In the recent installment of the Batman franchise, The Batman made some subtle changes to the well-known characters of the universe. While Batman's persona has been set in stone for decades, creators still find new ways to separate their version of Batman from the others, and Matt Reeves did an excellent job with this interpretation. One crucial element of the movie was Catwoman's backstory and involvement with Batman as she became a vital part of his character development and the overall conflict of the story.
From the beginning, Zoë Kravitz played the role well, wanting to make the character as well-rounded as possible with limited screen time. She accomplished this by being an interesting anti-hero who worked with Batman, but the momentum of the film came to a halt during one of her more powerful scenes -- the final voicemail she received from the friend she'd been looking for. This scene did have relevance and was important for the character and conflict, but the voicemail dragged on a little too long, taking away some tension and grounding from this scene, and the time spent on this scene ultimately didn't lead to a payoff worthwhile.
As mentioned above, Catwoman was obsessed with finding her friend. Without this subplot, Batman and Catwoman would have never teamed up to retrieve information from higher ups in the government. This dynamic also led to Catwoman showing her rebellious traits, wanting to go her own way instead of blindly listening to Batman's orders. Kravitz's version of Catwoman had more to prove when it came to protecting those she loved, which was very different from previous renditions of the character, and this trait made her more righteousness. Plus she had a specific goal in mind, and her personal vengeance led to some intense moments with Batman.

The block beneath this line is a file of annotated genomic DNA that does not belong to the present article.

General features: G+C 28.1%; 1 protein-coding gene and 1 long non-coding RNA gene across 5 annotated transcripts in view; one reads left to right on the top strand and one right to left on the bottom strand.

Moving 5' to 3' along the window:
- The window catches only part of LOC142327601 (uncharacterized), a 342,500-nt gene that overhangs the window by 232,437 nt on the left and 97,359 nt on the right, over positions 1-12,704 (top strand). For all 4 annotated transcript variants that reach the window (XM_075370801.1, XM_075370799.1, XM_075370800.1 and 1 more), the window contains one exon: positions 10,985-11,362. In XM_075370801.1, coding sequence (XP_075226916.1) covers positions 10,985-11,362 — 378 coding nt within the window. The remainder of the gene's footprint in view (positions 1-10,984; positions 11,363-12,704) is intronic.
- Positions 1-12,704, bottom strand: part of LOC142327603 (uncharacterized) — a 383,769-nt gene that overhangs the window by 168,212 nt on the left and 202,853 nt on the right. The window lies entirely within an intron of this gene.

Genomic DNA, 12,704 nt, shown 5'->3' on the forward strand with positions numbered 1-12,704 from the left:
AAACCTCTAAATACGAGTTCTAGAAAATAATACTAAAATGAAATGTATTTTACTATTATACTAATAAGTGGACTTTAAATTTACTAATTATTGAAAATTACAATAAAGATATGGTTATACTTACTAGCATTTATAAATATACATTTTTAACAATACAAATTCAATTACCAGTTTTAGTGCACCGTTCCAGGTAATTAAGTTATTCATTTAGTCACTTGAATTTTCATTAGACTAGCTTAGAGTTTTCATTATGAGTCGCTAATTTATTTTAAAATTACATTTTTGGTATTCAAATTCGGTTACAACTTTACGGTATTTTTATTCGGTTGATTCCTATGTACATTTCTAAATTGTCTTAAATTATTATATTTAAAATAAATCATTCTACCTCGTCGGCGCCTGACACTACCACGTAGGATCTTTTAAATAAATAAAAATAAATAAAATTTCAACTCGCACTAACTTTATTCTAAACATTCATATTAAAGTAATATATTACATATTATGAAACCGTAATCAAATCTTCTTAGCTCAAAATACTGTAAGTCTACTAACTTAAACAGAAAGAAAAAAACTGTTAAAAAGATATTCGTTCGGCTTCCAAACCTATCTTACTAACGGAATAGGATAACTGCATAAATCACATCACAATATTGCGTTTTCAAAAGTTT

With all this momentum building behind Catwoman and Batman, the moment that revealed how her friend died should have been more shocking, but the delivery of the moment didn't pay off. Around the midpoint of the movie, Catwoman and Batman find Annika's body in the back of a crooked cop's car, and Catwoman decides to make him pay. Once she's captured the cop, she finds one final voicemail from Annika where her murder is recorded, but where this scene falls short is the length of the voicemail, taking viewers out of the moment and ruining the momentum of the scene.
Moments before, Catwoman was beating Kenzie ruthlessly, and then she hands the phone over for Batman to listen to. The voicemail reveals a lot of information, and the sound quality stays consistent throughout, even though there's an obvious tussle. Her friend is murdered on a recording, and the villains had possession of this voicemail, but for some reason, it was never deleted. Plus, Catwoman stalks back and forth as the voicemail plays, completely putting all action to a halt until it's finished.
Although the voicemail did play a role in the overall conflict and story, the length of the voicemail made the scene awkward, and the shift directly afterward didn't fit. The entire scene could have been reduced, and the building tension in the movie wouldn't have slowed down or altered to fit it all in.
To catch Catwoman's revenge, watch The Batman, now streaming on HBO Max.